1. Does an attorney breach a duty of confidentiality to a “client” by sending information about the client’s actions and their contact information to law enforcement if they appear to be using the attorney/client relationship to commit a money fraud upon the attorney which could cause substantial injury to the attorney’s financial interests?
2. The query before the Committee relates to the issue that individuals have sought to retain a law firm via the Internet allegedly to collect a large debt from a party in Utah. The alleged debtor sends the law firm payment which is supposed to be forwarded to the client. The scam is that the checks are counterfeit and the attorney is asked to wire the funds immediately before the checks have cleared. When the “client” is informed that the funds will not be wired until the check clears, the client disappears. The issue is whether the attorney can report this conduct to law enforcement. (more…)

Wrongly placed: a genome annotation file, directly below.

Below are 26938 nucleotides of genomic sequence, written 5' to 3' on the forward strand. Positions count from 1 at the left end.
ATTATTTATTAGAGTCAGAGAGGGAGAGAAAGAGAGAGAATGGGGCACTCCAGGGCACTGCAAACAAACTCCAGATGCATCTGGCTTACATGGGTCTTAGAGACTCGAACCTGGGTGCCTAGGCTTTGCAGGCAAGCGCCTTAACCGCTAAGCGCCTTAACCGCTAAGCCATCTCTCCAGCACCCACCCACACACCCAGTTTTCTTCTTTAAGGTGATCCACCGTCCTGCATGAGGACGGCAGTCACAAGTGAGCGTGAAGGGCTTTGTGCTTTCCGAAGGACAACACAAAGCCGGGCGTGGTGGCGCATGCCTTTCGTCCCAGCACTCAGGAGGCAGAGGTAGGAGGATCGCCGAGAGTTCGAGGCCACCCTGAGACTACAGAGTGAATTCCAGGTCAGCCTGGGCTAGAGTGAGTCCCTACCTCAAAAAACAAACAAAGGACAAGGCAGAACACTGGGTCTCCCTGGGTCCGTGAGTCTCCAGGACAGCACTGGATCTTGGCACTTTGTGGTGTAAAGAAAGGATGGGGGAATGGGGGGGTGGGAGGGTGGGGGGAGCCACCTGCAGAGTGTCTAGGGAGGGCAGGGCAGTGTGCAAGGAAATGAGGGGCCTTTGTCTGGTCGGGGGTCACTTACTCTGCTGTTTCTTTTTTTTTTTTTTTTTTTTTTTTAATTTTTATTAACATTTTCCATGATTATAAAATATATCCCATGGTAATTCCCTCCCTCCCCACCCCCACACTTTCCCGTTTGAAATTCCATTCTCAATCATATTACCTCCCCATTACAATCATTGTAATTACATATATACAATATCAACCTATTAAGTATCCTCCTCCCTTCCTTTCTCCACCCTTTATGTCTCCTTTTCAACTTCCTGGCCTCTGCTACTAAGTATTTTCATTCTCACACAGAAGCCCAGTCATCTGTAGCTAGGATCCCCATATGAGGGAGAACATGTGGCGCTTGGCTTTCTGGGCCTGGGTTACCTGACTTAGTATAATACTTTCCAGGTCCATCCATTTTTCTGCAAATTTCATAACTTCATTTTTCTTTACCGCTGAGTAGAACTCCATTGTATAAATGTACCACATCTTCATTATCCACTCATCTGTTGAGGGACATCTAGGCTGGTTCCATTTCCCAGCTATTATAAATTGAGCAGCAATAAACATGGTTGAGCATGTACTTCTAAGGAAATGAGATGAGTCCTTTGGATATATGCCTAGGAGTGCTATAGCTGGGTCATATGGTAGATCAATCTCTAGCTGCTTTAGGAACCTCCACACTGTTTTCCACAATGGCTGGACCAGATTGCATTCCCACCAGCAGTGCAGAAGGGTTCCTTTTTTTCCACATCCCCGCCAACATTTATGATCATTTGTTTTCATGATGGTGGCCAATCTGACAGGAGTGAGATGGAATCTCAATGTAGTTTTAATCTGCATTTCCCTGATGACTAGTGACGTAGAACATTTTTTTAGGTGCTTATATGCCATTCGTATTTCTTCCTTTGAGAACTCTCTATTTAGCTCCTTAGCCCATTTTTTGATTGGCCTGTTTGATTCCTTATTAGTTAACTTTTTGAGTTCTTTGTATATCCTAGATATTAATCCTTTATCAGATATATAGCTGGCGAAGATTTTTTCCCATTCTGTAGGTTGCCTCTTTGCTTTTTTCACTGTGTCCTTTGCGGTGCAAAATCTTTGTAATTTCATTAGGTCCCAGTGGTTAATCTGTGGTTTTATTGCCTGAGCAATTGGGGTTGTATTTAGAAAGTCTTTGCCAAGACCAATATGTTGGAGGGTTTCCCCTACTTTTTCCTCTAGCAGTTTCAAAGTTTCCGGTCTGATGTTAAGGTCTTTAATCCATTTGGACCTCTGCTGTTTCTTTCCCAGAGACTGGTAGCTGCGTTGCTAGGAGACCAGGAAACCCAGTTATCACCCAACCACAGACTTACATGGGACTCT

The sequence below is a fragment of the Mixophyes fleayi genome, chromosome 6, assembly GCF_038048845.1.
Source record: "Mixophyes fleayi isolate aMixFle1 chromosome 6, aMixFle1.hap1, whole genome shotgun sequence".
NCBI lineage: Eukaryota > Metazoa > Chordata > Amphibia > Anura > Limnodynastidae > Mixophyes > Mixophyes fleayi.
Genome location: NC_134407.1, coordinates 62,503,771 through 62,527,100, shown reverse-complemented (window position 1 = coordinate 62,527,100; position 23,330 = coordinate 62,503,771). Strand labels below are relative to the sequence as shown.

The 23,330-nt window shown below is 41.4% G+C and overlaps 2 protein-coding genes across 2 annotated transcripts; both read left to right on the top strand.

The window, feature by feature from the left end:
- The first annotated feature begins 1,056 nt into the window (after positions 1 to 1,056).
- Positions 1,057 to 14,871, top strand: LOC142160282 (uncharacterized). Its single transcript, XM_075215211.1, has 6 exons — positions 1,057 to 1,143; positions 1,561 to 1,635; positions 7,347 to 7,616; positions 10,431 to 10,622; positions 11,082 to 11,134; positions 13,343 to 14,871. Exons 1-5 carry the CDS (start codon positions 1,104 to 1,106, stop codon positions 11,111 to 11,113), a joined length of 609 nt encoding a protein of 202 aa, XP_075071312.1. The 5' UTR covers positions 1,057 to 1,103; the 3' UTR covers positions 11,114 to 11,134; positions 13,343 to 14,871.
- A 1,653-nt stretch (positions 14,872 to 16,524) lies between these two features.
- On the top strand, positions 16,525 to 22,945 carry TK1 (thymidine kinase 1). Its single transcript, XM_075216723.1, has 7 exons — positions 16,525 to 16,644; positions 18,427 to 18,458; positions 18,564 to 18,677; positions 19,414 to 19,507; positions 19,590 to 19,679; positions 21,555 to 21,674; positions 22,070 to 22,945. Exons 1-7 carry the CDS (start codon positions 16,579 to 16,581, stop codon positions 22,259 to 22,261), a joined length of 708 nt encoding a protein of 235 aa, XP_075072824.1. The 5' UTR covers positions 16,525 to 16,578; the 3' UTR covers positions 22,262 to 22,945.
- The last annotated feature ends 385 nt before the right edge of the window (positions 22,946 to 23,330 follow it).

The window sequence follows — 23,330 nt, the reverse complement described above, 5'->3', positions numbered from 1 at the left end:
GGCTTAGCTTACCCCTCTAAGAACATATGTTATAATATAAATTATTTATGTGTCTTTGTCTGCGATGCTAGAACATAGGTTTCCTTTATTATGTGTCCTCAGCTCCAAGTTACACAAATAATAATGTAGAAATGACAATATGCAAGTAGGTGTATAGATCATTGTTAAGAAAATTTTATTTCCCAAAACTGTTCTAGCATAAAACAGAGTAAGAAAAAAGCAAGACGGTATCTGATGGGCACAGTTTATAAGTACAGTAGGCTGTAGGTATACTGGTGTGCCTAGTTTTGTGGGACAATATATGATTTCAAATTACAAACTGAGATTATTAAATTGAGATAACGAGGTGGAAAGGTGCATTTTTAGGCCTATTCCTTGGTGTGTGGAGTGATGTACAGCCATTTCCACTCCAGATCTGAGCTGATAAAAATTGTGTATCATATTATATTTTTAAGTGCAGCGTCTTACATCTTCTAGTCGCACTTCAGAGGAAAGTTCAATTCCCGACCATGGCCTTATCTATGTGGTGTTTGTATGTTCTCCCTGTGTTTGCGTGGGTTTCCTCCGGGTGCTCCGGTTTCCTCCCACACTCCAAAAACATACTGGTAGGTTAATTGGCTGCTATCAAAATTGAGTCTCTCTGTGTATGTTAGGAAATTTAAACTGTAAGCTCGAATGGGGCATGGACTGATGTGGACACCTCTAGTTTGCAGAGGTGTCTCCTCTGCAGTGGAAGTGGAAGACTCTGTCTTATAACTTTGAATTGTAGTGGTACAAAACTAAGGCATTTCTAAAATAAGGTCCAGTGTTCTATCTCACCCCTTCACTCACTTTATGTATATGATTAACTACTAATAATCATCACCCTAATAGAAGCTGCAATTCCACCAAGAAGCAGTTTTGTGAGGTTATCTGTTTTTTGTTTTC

PROPRIETY OF EX PARTE CONTACT WITH INDIVIDUALS WITHIN AN ORGANIZATION
1. May an attorney representing a party in pending or existing litigation contact servants, agents, and employees of an organization, which is the opposing party, to discuss issues directly related to the litigation, if the attorney is aware the organization is represented by counsel in the matter? Is it ethical for an attorney to make contact directly with in-house or corporate counsel, even if the attorney is aware that the organization is represented by outside counsel in the matter? Is it ethical for an attorney to send a copy of correspondence or email to an organization’s employee where the original is directed to opposing counsel? (more…)
Utah State Bar Ethics Advisory Opinion Committee Revised Opinion Number 14-04 (see Dissent) Issued November 12, 2014
1. What are the ethical limits to participating in attorney rating systems, especially those that identify “the Best Lawyer” or “Super Lawyer”?